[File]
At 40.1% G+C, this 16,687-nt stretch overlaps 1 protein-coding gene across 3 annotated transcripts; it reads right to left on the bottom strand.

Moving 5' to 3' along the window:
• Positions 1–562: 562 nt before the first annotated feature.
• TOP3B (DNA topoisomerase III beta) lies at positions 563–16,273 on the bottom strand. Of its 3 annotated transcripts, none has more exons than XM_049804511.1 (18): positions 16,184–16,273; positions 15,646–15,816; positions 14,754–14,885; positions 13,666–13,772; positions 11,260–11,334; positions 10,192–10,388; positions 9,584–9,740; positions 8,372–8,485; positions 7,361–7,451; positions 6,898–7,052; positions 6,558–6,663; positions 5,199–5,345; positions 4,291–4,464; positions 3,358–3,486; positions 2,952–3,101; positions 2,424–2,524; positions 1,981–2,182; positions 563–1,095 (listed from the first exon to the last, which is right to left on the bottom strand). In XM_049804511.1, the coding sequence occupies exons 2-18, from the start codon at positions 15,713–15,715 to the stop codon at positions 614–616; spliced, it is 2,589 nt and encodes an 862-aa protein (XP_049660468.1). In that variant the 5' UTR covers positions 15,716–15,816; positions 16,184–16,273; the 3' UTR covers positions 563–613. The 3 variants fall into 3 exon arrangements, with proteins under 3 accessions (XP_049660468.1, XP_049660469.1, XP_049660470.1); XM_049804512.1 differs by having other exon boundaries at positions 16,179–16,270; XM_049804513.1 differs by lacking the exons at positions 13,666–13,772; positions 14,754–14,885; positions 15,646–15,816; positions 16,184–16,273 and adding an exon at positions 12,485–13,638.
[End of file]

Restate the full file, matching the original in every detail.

At 40.1% G+C, this 16,687-nt stretch overlaps 1 protein-coding gene across 3 annotated transcripts; it reads right to left on the bottom strand.

Moving 5' to 3' along the window:
• Positions 1–562: 562 nt before the first annotated feature.
• TOP3B (DNA topoisomerase III beta) lies at positions 563–16,273 on the bottom strand. Of its 3 annotated transcripts, none has more exons than XM_049804511.1 (18): positions 16,184–16,273; positions 15,646–15,816; positions 14,754–14,885; positions 13,666–13,772; positions 11,260–11,334; positions 10,192–10,388; positions 9,584–9,740; positions 8,372–8,485; positions 7,361–7,451; positions 6,898–7,052; positions 6,558–6,663; positions 5,199–5,345; positions 4,291–4,464; positions 3,358–3,486; positions 2,952–3,101; positions 2,424–2,524; positions 1,981–2,182; positions 563–1,095 (listed from the first exon to the last, which is right to left on the bottom strand). In XM_049804511.1, the coding sequence occupies exons 2-18, from the start codon at positions 15,713–15,715 to the stop codon at positions 614–616; spliced, it is 2,589 nt and encodes an 862-aa protein (XP_049660468.1). In that variant the 5' UTR covers positions 15,716–15,816; positions 16,184–16,273; the 3' UTR covers positions 563–613. The 3 variants fall into 3 exon arrangements, with proteins under 3 accessions (XP_049660468.1, XP_049660469.1, XP_049660470.1); XM_049804512.1 differs by having other exon boundaries at positions 16,179–16,270; XM_049804513.1 differs by lacking the exons at positions 13,666–13,772; positions 14,754–14,885; positions 15,646–15,816; positions 16,184–16,273 and adding an exon at positions 12,485–13,638.